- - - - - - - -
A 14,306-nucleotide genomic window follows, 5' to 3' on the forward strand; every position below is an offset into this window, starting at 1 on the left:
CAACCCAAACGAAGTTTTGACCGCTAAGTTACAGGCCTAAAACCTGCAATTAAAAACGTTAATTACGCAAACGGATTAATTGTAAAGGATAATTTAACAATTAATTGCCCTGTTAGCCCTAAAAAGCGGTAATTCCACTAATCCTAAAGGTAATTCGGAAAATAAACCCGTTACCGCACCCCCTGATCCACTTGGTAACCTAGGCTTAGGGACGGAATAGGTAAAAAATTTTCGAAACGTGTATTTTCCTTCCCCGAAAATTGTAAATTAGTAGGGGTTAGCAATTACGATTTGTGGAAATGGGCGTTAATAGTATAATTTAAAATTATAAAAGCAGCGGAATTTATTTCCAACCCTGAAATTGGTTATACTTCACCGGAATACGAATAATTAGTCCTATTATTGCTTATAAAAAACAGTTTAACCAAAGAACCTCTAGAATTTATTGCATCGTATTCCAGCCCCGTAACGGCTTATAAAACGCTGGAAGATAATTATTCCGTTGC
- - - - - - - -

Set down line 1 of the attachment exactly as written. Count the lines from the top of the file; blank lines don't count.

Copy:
A 14,306-nucleotide genomic window follows, 5' to 3' on the forward strand; every position below is an offset into this window, starting at 1 on the left: